AIK fans light flares during Sunday's match. Photo: Sören Andersson/TT
The restaurant area surrounding Friends Arena saw at least one violent attack, three mini-riots and a number of smoke bomb attacks.
Following the match in Solna, which AIK won 2-0, one fan was severely beaten in an attack that left him unconscious. According to the police report, the incident occurred outside of a restaurant in the Råsunda area and the male victim had to be transported by ambulance to the hospital. The victim is in his mid-40s and suffered “serious injuries”, police said.
Police also responded to reports that unruly fans threw smoke bombs into one or more restaurants, and officers additionally had to contend with “three violent riots and numerous fights”. Some football fans also reportedly threw rocks at the police.
READ ALSO: Football fan dead after pre-match violence
The police report said that two people were arrested on riot charges, but no arrests had been made for the violent attack on the 40-something male victim or an unspecified separate attack that caused another victim to be transported to hospital.
Violence and riots are not uncommon at Swedish football matches, especially when rivals like AIK and Hammarby face off. An August 2017 match between AIK and Djurgården, another bitter Stockholm area rival, was marred by violent clashes before the action even got underway and ultimately ended with 171 people being held in temporary police custody.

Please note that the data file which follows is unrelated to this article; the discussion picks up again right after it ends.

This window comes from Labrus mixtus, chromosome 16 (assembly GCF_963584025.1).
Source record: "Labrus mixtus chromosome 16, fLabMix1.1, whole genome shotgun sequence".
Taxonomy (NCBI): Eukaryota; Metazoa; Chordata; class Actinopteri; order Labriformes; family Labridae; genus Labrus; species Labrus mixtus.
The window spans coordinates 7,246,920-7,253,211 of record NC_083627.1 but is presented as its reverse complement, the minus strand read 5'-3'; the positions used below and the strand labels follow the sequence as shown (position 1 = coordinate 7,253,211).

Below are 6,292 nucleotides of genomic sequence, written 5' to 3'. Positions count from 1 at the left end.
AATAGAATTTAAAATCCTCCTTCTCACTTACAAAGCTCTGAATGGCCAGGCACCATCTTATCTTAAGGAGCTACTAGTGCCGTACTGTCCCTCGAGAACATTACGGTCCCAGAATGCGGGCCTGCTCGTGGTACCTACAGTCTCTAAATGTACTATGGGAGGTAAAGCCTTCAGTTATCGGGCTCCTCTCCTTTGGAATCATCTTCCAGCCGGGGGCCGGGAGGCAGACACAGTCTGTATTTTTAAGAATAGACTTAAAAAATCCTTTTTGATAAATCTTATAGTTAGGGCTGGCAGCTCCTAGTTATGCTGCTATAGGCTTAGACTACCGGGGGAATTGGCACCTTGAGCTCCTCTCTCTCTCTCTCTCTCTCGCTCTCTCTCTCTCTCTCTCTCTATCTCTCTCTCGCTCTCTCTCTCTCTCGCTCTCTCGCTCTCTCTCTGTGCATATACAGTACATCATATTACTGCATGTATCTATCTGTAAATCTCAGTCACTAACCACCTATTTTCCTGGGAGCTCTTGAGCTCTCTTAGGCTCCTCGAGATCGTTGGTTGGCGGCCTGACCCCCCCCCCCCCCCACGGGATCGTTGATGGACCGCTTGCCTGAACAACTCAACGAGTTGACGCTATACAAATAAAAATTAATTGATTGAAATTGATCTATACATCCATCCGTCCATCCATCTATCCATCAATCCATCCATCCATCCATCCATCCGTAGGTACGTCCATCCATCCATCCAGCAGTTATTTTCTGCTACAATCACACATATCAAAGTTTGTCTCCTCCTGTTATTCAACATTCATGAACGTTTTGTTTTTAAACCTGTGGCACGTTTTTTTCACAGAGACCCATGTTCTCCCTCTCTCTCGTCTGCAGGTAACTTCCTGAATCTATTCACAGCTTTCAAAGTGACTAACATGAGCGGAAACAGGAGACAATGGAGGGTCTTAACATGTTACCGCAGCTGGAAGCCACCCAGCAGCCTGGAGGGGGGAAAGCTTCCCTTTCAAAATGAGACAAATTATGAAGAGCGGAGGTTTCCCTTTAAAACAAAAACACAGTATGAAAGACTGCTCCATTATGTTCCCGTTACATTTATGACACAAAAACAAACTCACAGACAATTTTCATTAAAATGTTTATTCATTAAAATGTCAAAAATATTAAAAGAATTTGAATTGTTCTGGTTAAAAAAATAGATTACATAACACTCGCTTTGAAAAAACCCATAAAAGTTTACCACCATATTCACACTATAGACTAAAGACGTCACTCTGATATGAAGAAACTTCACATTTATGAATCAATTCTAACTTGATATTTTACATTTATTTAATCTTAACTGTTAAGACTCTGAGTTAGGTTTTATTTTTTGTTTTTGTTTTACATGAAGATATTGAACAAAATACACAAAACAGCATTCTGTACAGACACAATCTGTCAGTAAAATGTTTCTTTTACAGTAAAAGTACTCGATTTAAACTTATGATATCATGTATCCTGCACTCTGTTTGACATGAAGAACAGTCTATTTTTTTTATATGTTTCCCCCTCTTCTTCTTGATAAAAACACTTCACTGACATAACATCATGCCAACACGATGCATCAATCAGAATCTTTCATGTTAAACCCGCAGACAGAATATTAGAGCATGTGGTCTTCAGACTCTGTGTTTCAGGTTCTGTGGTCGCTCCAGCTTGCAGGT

In another incident, an October 2016 derby between Djurgården and Hammarby was suspended and six people were arrested for rioting after supporters threw flares and projectiles at security personnel then climbed the barricades. The referee removed players from the pitch and suspended the game for almost 30 minutes while police worked to end the confrontation.
Scuffles even broke out between supporters of the same teams during an U21 match earlier that year. A month later, Sweden legend Henrik Larsson and his son were targeted by angry fans following a Helsingborg match, after which Zlatan Ibrahimovic recommended violent fans should “step inside an Octagon cage and settle it there” instead.
In 2014, football violence hit a shocking new level when a 44-year-old male Djurgården fan died from head injuries he suffered during a mass brawl between Djurgården and Helsingborgs IF. Hooligans have also attacked players and referees on the pitch, caused fires to break out in the stands and turned their ire on police.
In an effort to try to cut down on the problems the Swedish government has brought in a ban on wearing masks at stadiums.